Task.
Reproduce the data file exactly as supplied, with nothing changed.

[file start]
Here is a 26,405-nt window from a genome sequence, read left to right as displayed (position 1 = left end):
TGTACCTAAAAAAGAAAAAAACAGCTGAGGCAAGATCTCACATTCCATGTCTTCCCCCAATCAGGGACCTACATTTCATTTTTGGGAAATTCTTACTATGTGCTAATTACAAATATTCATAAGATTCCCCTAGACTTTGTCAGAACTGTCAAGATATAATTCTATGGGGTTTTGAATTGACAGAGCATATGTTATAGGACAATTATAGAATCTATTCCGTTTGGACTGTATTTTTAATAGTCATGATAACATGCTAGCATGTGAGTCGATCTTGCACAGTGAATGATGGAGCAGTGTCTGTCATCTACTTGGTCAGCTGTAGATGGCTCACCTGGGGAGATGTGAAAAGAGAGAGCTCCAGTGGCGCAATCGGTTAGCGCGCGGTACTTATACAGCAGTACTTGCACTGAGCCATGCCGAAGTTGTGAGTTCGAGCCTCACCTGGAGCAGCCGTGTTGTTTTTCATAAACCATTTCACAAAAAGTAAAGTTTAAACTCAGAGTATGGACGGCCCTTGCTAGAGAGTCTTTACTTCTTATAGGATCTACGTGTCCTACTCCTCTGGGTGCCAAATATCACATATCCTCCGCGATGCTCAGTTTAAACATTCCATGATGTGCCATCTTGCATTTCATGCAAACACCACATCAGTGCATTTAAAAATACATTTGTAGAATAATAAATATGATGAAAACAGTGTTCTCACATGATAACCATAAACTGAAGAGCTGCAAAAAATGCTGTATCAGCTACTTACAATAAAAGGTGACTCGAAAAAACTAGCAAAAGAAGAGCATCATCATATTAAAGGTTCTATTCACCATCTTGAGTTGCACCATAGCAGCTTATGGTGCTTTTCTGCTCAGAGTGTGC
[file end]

Here is a 26,405-nt window from a genome sequence, read left to right as displayed (position 1 = left end):
TGTACCTAAAAAAGAAAAAAACAGCTGAGGCAAGATCTCACATTCCATGTCTTCCCCCAATCAGGGACCTACATTTCATTTTTGGGAAATTCTTACTATGTGCTAATTACAAATATTCATAAGATTCCCCTAGACTTTGTCAGAACTGTCAAGATATAATTCTATGGGGTTTTGAATTGACAGAGCATATGTTATAGGACAATTATAGAATCTATTCCGTTTGGACTGTATTTTTAATAGTCATGATAACATGCTAGCATGTGAGTCGATCTTGCACAGTGAATGATGGAGCAGTGTCTGTCATCTACTTGGTCAGCTGTAGATGGCTCACCTGGGGAGATGTGAAAAGAGAGAGCTCCAGTGGCGCAATCGGTTAGCGCGCGGTACTTATACAGCAGTACTTGCACTGAGCCATGCCGAAGTTGTGAGTTCGAGCCTCACCTGGAGCAGCCGTGTTGTTTTTCATAAACCATTTCACAAAAAGTAAAGTTTAAACTCAGAGTATGGACGGCCCTTGCTAGAGAGTCTTTACTTCTTATAGGATCTACGTGTCCTACTCCTCTGGGTGCCAAATATCACATATCCTCCGCGATGCTCAGTTTAAACATTCCATGATGTGCCATCTTGCATTTCATGCAAACACCACATCAGTGCATTTAAAAATACATTTGTAGAATAATAAATATGATGAAAACAGTGTTCTCACATGATAACCATAAACTGAAGAGCTGCAAAAAATGCTGTATCAGCTACTTACAATAAAAGGTGACTCGAAAAAACTAGCAAAAGAAGAGCATCATCATATTAAAGGTTCTATTCACCATCTTGAGTTGCACCATAGCAGCTTATGGTGCTTTTCTGCTCAGAGTGTGC